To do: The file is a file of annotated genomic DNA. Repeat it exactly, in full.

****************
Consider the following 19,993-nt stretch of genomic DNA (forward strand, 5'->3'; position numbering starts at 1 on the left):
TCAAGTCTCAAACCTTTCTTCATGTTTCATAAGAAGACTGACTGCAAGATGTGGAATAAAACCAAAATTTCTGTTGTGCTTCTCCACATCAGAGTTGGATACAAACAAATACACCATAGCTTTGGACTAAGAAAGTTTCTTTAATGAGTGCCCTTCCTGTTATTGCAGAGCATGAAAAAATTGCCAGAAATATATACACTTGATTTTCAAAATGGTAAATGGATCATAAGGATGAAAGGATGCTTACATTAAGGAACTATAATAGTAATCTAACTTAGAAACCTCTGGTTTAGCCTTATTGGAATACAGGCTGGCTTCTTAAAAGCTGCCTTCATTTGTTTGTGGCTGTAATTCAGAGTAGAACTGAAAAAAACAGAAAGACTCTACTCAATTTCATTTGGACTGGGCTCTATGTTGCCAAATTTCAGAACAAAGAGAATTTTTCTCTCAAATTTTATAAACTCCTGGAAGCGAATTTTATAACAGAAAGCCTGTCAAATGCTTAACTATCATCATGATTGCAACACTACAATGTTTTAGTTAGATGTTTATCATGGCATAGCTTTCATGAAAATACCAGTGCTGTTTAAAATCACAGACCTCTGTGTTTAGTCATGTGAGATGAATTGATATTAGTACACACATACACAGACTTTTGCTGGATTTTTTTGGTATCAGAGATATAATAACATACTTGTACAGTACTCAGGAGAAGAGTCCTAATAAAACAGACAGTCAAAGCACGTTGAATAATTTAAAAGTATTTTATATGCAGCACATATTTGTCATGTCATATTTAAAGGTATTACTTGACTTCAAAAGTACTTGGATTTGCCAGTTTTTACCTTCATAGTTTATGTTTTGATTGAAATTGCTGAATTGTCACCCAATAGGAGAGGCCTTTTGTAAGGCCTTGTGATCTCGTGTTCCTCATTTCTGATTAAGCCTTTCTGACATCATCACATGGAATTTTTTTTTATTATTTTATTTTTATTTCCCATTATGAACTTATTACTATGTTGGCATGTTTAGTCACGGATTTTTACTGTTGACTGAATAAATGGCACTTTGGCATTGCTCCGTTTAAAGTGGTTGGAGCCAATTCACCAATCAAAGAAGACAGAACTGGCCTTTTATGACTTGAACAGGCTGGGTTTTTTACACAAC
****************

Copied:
Consider the following 19,993-nt stretch of genomic DNA (forward strand, 5'->3'; position numbering starts at 1 on the left):
TCAAGTCTCAAACCTTTCTTCATGTTTCATAAGAAGACTGACTGCAAGATGTGGAATAAAACCAAAATTTCTGTTGTGCTTCTCCACATCAGAGTTGGATACAAACAAATACACCATAGCTTTGGACTAAGAAAGTTTCTTTAATGAGTGCCCTTCCTGTTATTGCAGAGCATGAAAAAATTGCCAGAAATATATACACTTGATTTTCAAAATGGTAAATGGATCATAAGGATGAAAGGATGCTTACATTAAGGAACTATAATAGTAATCTAACTTAGAAACCTCTGGTTTAGCCTTATTGGAATACAGGCTGGCTTCTTAAAAGCTGCCTTCATTTGTTTGTGGCTGTAATTCAGAGTAGAACTGAAAAAAACAGAAAGACTCTACTCAATTTCATTTGGACTGGGCTCTATGTTGCCAAATTTCAGAACAAAGAGAATTTTTCTCTCAAATTTTATAAACTCCTGGAAGCGAATTTTATAACAGAAAGCCTGTCAAATGCTTAACTATCATCATGATTGCAACACTACAATGTTTTAGTTAGATGTTTATCATGGCATAGCTTTCATGAAAATACCAGTGCTGTTTAAAATCACAGACCTCTGTGTTTAGTCATGTGAGATGAATTGATATTAGTACACACATACACAGACTTTTGCTGGATTTTTTTGGTATCAGAGATATAATAACATACTTGTACAGTACTCAGGAGAAGAGTCCTAATAAAACAGACAGTCAAAGCACGTTGAATAATTTAAAAGTATTTTATATGCAGCACATATTTGTCATGTCATATTTAAAGGTATTACTTGACTTCAAAAGTACTTGGATTTGCCAGTTTTTACCTTCATAGTTTATGTTTTGATTGAAATTGCTGAATTGTCACCCAATAGGAGAGGCCTTTTGTAAGGCCTTGTGATCTCGTGTTCCTCATTTCTGATTAAGCCTTTCTGACATCATCACATGGAATTTTTTTTTATTATTTTATTTTTATTTCCCATTATGAACTTATTACTATGTTGGCATGTTTAGTCACGGATTTTTACTGTTGACTGAATAAATGGCACTTTGGCATTGCTCCGTTTAAAGTGGTTGGAGCCAATTCACCAATCAAAGAAGACAGAACTGGCCTTTTATGACTTGAACAGGCTGGGTTTTTTACACAAC